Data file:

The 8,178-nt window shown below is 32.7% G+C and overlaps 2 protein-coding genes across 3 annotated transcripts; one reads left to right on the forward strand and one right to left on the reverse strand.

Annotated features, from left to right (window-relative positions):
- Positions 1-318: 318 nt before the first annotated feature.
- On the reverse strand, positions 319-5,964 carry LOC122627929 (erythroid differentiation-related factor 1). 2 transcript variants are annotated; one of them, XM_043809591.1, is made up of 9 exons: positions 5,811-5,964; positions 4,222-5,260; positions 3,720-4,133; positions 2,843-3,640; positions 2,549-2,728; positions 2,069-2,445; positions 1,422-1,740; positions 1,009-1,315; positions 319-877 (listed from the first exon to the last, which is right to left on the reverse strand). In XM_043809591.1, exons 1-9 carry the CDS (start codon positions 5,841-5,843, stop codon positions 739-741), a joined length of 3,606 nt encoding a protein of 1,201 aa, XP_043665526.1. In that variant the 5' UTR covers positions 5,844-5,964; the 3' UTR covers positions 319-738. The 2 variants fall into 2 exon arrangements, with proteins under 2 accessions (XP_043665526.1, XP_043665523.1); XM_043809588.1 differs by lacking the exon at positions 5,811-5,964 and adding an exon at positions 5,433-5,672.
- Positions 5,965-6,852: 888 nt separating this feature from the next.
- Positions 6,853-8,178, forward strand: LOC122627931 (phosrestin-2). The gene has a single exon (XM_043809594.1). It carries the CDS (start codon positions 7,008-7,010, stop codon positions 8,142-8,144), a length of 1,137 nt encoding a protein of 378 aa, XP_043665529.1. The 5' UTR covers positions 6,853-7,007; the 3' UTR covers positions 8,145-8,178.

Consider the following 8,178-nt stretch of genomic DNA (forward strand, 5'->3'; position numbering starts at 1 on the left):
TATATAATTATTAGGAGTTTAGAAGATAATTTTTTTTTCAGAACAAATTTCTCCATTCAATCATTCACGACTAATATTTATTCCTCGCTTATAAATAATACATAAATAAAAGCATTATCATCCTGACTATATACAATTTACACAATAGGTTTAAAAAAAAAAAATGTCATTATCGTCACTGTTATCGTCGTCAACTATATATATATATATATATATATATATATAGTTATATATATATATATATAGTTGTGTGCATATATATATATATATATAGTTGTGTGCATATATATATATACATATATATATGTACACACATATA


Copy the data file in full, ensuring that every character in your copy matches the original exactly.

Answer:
The 8,178-nt window shown below is 32.7% G+C and overlaps 2 protein-coding genes across 3 annotated transcripts; one reads left to right on the forward strand and one right to left on the reverse strand.

Annotated features, from left to right (window-relative positions):
- Positions 1-318: 318 nt before the first annotated feature.
- On the reverse strand, positions 319-5,964 carry LOC122627929 (erythroid differentiation-related factor 1). 2 transcript variants are annotated; one of them, XM_043809591.1, is made up of 9 exons: positions 5,811-5,964; positions 4,222-5,260; positions 3,720-4,133; positions 2,843-3,640; positions 2,549-2,728; positions 2,069-2,445; positions 1,422-1,740; positions 1,009-1,315; positions 319-877 (listed from the first exon to the last, which is right to left on the reverse strand). In XM_043809591.1, exons 1-9 carry the CDS (start codon positions 5,841-5,843, stop codon positions 739-741), a joined length of 3,606 nt encoding a protein of 1,201 aa, XP_043665526.1. In that variant the 5' UTR covers positions 5,844-5,964; the 3' UTR covers positions 319-738. The 2 variants fall into 2 exon arrangements, with proteins under 2 accessions (XP_043665526.1, XP_043665523.1); XM_043809588.1 differs by lacking the exon at positions 5,811-5,964 and adding an exon at positions 5,433-5,672.
- Positions 5,965-6,852: 888 nt separating this feature from the next.
- Positions 6,853-8,178, forward strand: LOC122627931 (phosrestin-2). The gene has a single exon (XM_043809594.1). It carries the CDS (start codon positions 7,008-7,010, stop codon positions 8,142-8,144), a length of 1,137 nt encoding a protein of 378 aa, XP_043665529.1. The 5' UTR covers positions 6,853-7,007; the 3' UTR covers positions 8,145-8,178.

Consider the following 8,178-nt stretch of genomic DNA (forward strand, 5'->3'; position numbering starts at 1 on the left):
TATATAATTATTAGGAGTTTAGAAGATAATTTTTTTTTCAGAACAAATTTCTCCATTCAATCATTCACGACTAATATTTATTCCTCGCTTATAAATAATACATAAATAAAAGCATTATCATCCTGACTATATACAATTTACACAATAGGTTTAAAAAAAAAAAATGTCATTATCGTCACTGTTATCGTCGTCAACTATATATATATATATATATATATATATATAGTTATATATATATATATATAGTTGTGTGCATATATATATATATATATAGTTGTGTGCATATATATATATACATATATATATGTACACACATATA